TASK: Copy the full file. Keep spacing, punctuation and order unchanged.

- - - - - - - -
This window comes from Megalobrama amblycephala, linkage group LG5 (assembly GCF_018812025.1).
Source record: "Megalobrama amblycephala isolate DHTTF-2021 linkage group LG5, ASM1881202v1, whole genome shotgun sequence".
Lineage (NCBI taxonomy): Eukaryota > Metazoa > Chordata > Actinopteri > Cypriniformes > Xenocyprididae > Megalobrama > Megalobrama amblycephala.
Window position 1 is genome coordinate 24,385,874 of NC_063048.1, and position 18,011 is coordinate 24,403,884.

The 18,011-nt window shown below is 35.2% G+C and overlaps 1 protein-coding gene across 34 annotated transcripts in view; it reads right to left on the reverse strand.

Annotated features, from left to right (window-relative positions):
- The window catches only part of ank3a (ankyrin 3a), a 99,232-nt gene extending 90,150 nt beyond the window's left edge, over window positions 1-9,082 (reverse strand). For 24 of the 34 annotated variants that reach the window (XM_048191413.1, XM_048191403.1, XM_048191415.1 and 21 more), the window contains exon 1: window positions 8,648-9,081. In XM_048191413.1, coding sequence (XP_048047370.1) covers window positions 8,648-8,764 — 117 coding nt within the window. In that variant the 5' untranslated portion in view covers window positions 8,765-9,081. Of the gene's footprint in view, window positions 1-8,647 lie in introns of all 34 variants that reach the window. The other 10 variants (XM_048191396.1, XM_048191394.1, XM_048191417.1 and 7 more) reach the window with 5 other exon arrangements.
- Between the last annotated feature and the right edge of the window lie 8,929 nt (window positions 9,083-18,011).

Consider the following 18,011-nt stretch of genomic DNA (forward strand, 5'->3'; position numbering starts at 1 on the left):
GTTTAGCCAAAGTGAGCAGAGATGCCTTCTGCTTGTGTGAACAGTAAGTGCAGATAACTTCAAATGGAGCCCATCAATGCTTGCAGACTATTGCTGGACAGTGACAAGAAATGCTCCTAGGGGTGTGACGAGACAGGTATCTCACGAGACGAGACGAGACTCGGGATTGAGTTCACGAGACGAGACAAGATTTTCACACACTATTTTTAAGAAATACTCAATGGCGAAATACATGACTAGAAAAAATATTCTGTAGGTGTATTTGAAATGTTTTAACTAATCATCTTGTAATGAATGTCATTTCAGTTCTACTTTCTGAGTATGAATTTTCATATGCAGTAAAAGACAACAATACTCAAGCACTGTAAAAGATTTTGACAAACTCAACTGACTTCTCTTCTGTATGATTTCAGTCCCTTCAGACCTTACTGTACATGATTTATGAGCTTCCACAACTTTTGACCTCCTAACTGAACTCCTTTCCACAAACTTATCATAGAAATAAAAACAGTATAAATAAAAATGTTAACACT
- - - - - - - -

This window comes from Megalobrama amblycephala, linkage group LG5 (assembly GCF_018812025.1).
Source record: "Megalobrama amblycephala isolate DHTTF-2021 linkage group LG5, ASM1881202v1, whole genome shotgun sequence".
Lineage (NCBI taxonomy): Eukaryota > Metazoa > Chordata > Actinopteri > Cypriniformes > Xenocyprididae > Megalobrama > Megalobrama amblycephala.
Window position 1 is genome coordinate 24,385,874 of NC_063048.1, and position 18,011 is coordinate 24,403,884.

The 18,011-nt window shown below is 35.2% G+C and overlaps 1 protein-coding gene across 34 annotated transcripts in view; it reads right to left on the reverse strand.

Annotated features, from left to right (window-relative positions):
- The window catches only part of ank3a (ankyrin 3a), a 99,232-nt gene extending 90,150 nt beyond the window's left edge, over window positions 1-9,082 (reverse strand). For 24 of the 34 annotated variants that reach the window (XM_048191413.1, XM_048191403.1, XM_048191415.1 and 21 more), the window contains exon 1: window positions 8,648-9,081. In XM_048191413.1, coding sequence (XP_048047370.1) covers window positions 8,648-8,764 — 117 coding nt within the window. In that variant the 5' untranslated portion in view covers window positions 8,765-9,081. Of the gene's footprint in view, window positions 1-8,647 lie in introns of all 34 variants that reach the window. The other 10 variants (XM_048191396.1, XM_048191394.1, XM_048191417.1 and 7 more) reach the window with 5 other exon arrangements.
- Between the last annotated feature and the right edge of the window lie 8,929 nt (window positions 9,083-18,011).

Consider the following 18,011-nt stretch of genomic DNA (forward strand, 5'->3'; position numbering starts at 1 on the left):
GTTTAGCCAAAGTGAGCAGAGATGCCTTCTGCTTGTGTGAACAGTAAGTGCAGATAACTTCAAATGGAGCCCATCAATGCTTGCAGACTATTGCTGGACAGTGACAAGAAATGCTCCTAGGGGTGTGACGAGACAGGTATCTCACGAGACGAGACGAGACTCGGGATTGAGTTCACGAGACGAGACAAGATTTTCACACACTATTTTTAAGAAATACTCAATGGCGAAATACATGACTAGAAAAAATATTCTGTAGGTGTATTTGAAATGTTTTAACTAATCATCTTGTAATGAATGTCATTTCAGTTCTACTTTCTGAGTATGAATTTTCATATGCAGTAAAAGACAACAATACTCAAGCACTGTAAAAGATTTTGACAAACTCAACTGACTTCTCTTCTGTATGATTTCAGTCCCTTCAGACCTTACTGTACATGATTTATGAGCTTCCACAACTTTTGACCTCCTAACTGAACTCCTTTCCACAAACTTATCATAGAAATAAAAACAGTATAAATAAAAATGTTAACACT